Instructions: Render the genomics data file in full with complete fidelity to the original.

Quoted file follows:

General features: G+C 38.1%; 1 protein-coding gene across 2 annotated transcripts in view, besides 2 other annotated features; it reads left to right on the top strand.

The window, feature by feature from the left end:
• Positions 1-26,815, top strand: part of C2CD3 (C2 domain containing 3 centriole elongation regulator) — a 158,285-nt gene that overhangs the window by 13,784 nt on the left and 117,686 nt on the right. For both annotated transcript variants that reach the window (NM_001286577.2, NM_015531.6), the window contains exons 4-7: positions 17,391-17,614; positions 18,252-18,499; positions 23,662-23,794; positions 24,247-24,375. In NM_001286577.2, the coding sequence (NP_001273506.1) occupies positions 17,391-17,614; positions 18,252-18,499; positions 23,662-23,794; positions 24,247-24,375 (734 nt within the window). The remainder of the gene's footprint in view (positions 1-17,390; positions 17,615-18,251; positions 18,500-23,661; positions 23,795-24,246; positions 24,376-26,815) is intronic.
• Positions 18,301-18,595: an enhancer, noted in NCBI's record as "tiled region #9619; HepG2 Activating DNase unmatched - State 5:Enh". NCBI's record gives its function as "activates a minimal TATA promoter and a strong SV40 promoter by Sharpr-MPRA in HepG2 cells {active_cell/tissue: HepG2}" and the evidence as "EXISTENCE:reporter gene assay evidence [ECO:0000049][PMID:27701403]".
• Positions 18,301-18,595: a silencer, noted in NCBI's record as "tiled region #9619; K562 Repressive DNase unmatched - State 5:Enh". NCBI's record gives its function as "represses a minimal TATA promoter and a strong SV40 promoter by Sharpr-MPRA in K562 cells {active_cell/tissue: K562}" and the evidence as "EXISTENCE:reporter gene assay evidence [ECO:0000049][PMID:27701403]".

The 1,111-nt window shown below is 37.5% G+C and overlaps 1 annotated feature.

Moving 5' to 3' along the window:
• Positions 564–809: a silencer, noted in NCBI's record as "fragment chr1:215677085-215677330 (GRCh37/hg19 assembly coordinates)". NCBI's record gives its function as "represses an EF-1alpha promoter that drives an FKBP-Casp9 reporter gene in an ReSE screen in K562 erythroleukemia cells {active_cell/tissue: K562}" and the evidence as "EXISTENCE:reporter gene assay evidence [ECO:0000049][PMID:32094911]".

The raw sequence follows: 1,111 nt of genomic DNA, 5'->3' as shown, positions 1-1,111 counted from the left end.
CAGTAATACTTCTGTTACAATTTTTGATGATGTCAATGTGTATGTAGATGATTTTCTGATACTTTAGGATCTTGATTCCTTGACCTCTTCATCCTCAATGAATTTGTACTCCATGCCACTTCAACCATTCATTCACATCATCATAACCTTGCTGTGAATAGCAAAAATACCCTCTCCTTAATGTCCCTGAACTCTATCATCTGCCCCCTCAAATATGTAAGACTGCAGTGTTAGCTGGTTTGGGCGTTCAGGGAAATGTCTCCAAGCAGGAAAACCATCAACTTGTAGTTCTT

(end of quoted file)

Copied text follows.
General features: G+C 38.1%; 1 protein-coding gene across 2 annotated transcripts in view, besides 2 other annotated features; it reads left to right on the top strand.

The window, feature by feature from the left end:
• Positions 1-26,815, top strand: part of C2CD3 (C2 domain containing 3 centriole elongation regulator) — a 158,285-nt gene that overhangs the window by 13,784 nt on the left and 117,686 nt on the right. For both annotated transcript variants that reach the window (NM_001286577.2, NM_015531.6), the window contains exons 4-7: positions 17,391-17,614; positions 18,252-18,499; positions 23,662-23,794; positions 24,247-24,375. In NM_001286577.2, the coding sequence (NP_001273506.1) occupies positions 17,391-17,614; positions 18,252-18,499; positions 23,662-23,794; positions 24,247-24,375 (734 nt within the window). The remainder of the gene's footprint in view (positions 1-17,390; positions 17,615-18,251; positions 18,500-23,661; positions 23,795-24,246; positions 24,376-26,815) is intronic.
• Positions 18,301-18,595: an enhancer, noted in NCBI's record as "tiled region #9619; HepG2 Activating DNase unmatched - State 5:Enh". NCBI's record gives its function as "activates a minimal TATA promoter and a strong SV40 promoter by Sharpr-MPRA in HepG2 cells {active_cell/tissue: HepG2}" and the evidence as "EXISTENCE:reporter gene assay evidence [ECO:0000049][PMID:27701403]".
• Positions 18,301-18,595: a silencer, noted in NCBI's record as "tiled region #9619; K562 Repressive DNase unmatched - State 5:Enh". NCBI's record gives its function as "represses a minimal TATA promoter and a strong SV40 promoter by Sharpr-MPRA in K562 cells {active_cell/tissue: K562}" and the evidence as "EXISTENCE:reporter gene assay evidence [ECO:0000049][PMID:27701403]".

The 1,111-nt window shown below is 37.5% G+C and overlaps 1 annotated feature.

Moving 5' to 3' along the window:
• Positions 564–809: a silencer, noted in NCBI's record as "fragment chr1:215677085-215677330 (GRCh37/hg19 assembly coordinates)". NCBI's record gives its function as "represses an EF-1alpha promoter that drives an FKBP-Casp9 reporter gene in an ReSE screen in K562 erythroleukemia cells {active_cell/tissue: K562}" and the evidence as "EXISTENCE:reporter gene assay evidence [ECO:0000049][PMID:32094911]".

The raw sequence follows: 1,111 nt of genomic DNA, 5'->3' as shown, positions 1-1,111 counted from the left end.
CAGTAATACTTCTGTTACAATTTTTGATGATGTCAATGTGTATGTAGATGATTTTCTGATACTTTAGGATCTTGATTCCTTGACCTCTTCATCCTCAATGAATTTGTACTCCATGCCACTTCAACCATTCATTCACATCATCATAACCTTGCTGTGAATAGCAAAAATACCCTCTCCTTAATGTCCCTGAACTCTATCATCTGCCCCCTCAAATATGTAAGACTGCAGTGTTAGCTGGTTTGGGCGTTCAGGGAAATGTCTCCAAGCAGGAAAACCATCAACTTGTAGTTCTT